| Rockall handing off a fresh bottle to second place finisher Chris Sheppard.|
| Melanie Mcquaid came through the feed zone looking pretty good, but didn't manage to finish the race. No word on what happened yet...|
Trivia: In the history of the Test of Metal, only one person has started and finished each race since its inception as the Brodie Test of Metal in 1988 in Roberts Creek, BC. That person is Glen Illingsworth
| Rocky Mountain Bicycles man Peter Vallance, taking a fresh one from Rockall.|
| Some people carried a lot of stuff with them, I guess if you're planning to take 5 hours you'd better be prepared. The Test of Metal Angel took care of those who weren't prepared. I can't imagine doing the whole ride with a floor pump and various spare parts...|
| David Farrow stopped at the feed zone and had a nice cup of coffee with his missus. That's the way to do a race like this!|
| Kindree in the woods of Crumpit, only a short ways to the finish at this point...|
| Shep trying to chase Kindree down, at this point he knew he wasn't going to do it.|
| Fourth place finisher Greg Day of Squamish gets a little wet in the Crumpit woods, not that he even probably noticed at this point. Do fish feel wetness?|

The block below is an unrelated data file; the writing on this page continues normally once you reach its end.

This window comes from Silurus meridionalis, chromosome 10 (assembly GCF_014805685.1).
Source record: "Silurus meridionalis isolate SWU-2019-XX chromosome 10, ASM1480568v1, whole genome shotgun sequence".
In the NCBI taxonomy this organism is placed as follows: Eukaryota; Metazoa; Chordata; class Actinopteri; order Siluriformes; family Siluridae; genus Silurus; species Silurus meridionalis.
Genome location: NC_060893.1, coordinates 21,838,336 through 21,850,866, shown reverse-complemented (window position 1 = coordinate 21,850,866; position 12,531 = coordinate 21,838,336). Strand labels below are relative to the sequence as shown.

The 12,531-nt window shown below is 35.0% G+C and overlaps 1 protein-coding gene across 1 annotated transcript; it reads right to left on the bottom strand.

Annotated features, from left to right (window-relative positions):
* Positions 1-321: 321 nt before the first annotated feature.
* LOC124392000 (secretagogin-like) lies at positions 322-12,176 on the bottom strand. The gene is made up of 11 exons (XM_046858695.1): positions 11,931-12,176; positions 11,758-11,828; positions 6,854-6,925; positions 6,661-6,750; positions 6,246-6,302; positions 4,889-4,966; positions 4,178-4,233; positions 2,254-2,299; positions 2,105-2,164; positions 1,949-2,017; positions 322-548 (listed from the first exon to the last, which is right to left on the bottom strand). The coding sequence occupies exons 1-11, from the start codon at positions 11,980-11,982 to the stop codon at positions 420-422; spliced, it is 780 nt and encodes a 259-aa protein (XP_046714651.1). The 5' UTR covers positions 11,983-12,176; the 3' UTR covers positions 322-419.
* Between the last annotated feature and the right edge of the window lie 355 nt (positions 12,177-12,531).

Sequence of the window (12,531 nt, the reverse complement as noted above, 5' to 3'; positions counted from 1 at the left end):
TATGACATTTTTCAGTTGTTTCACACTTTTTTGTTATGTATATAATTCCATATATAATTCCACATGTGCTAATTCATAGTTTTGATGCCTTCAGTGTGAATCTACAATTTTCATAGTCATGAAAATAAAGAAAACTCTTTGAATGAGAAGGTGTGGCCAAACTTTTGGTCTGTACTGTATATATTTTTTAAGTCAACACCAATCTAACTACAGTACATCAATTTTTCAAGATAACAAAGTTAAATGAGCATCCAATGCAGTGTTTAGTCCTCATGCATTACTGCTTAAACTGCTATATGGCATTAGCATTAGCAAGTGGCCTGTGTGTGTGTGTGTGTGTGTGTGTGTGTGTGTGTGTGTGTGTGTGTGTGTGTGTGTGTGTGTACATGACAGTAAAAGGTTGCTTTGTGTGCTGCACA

| First place woman Wendy Simms heading into the trees after her second trip through the feed zone. Wendy finished 31st overall.|
Cliff Miller, Test of Metal godfather and SORCA founder, feeds his philanthropic philososphy further by donating proceeds of the race to fund the trail society and programs. Miller insists, “I don’t feel right drawing a salary from an event when there are other people who put in just as much effort, if not more than I do, and do not get paid.” However, the charitable beneficiaries do not stop there. Rebecca Taylor, Manager of Community Giving for the Canadian Diabetes Association, was out on Saturday supporting Team Diabetes who entered into the Test, raising more than $21,000 this year for the foundation. Taylor explains, “it is a way for us to involve people and the [team racers] love it; they’ve never had a chance to mountain bike and support a charity at the same time.” Next year will be their fifth year doing the Test of Metal program, and Taylor elates that spectators are “so used to seeing our jerseys now [Team Diabetes racers] are getting cheered on through the course”.Top 5 Men
1. Neal Kindree 2:34:24.4 -
2. Chris Sheppard 2:38:42.8 +4:18.4
3. Cory Wallace 2:41:27.2 +7:02.8
4. Greg Day 2:44:41.5 +10:17.1
5. Logan Wetzel 2:48:09.1 +13:44.7Top 5 Women
1. Wendy Simms 3:07:19.1 -
2. Kate Aardal 3:09:41.8 +2:22.7
3. Brandi Heisterman 3:09:56.7 +2:37.6
4. Mical Dyck 3:10:13.5 +2:54.4
5. Natasha Hernday 3:22:21.9 +15:02.8Complete results are here
With next year’s registration opening in January of 2013, will you take the plunge to test your mettle? Be sure to have your finger ready on the mouse as next year’s race will undoubtedly be another sell out success. You can find more information on the event and registration for next year on the Test of Metal website
Words by Monica McCosh